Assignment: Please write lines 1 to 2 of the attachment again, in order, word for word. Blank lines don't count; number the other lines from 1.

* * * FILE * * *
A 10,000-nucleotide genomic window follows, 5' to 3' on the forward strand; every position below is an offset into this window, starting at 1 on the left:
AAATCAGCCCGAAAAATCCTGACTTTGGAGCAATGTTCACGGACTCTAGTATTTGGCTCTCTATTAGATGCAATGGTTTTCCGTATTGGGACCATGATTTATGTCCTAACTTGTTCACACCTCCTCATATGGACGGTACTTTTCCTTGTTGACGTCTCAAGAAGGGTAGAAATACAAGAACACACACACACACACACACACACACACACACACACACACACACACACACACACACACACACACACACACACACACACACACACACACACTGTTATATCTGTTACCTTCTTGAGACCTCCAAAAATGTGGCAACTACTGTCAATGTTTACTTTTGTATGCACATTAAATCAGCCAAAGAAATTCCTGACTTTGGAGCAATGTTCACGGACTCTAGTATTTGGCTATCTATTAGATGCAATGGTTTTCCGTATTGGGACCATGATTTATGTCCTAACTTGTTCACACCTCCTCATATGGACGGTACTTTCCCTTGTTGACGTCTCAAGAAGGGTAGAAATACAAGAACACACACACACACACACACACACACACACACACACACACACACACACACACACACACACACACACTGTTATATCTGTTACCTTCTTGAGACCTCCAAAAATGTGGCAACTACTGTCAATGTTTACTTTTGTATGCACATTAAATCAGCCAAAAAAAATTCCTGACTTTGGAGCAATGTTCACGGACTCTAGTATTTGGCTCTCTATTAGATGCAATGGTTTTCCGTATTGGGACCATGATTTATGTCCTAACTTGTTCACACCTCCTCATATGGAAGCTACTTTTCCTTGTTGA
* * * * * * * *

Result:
A 10,000-nucleotide genomic window follows, 5' to 3' on the forward strand; every position below is an offset into this window, starting at 1 on the left:
AAATCAGCCCGAAAAATCCTGACTTTGGAGCAATGTTCACGGACTCTAGTATTTGGCTCTCTATTAGATGCAATGGTTTTCCGTATTGGGACCATGATTTATGTCCTAACTTGTTCACACCTCCTCATATGGACGGTACTTTTCCTTGTTGACGTCTCAAGAAGGGTAGAAATACAAGAACACACACACACACACACACACACACACACACACACACACACACACACACACACACACACACACACACACACACACACACACACACACACTGTTATATCTGTTACCTTCTTGAGACCTCCAAAAATGTGGCAACTACTGTCAATGTTTACTTTTGTATGCACATTAAATCAGCCAAAGAAATTCCTGACTTTGGAGCAATGTTCACGGACTCTAGTATTTGGCTATCTATTAGATGCAATGGTTTTCCGTATTGGGACCATGATTTATGTCCTAACTTGTTCACACCTCCTCATATGGACGGTACTTTCCCTTGTTGACGTCTCAAGAAGGGTAGAAATACAAGAACACACACACACACACACACACACACACACACACACACACACACACACACACACACACACACACACTGTTATATCTGTTACCTTCTTGAGACCTCCAAAAATGTGGCAACTACTGTCAATGTTTACTTTTGTATGCACATTAAATCAGCCAAAAAAAATTCCTGACTTTGGAGCAATGTTCACGGACTCTAGTATTTGGCTCTCTATTAGATGCAATGGTTTTCCGTATTGGGACCATGATTTATGTCCTAACTTGTTCACACCTCCTCATATGGAAGCTACTTTTCCTTGTTGA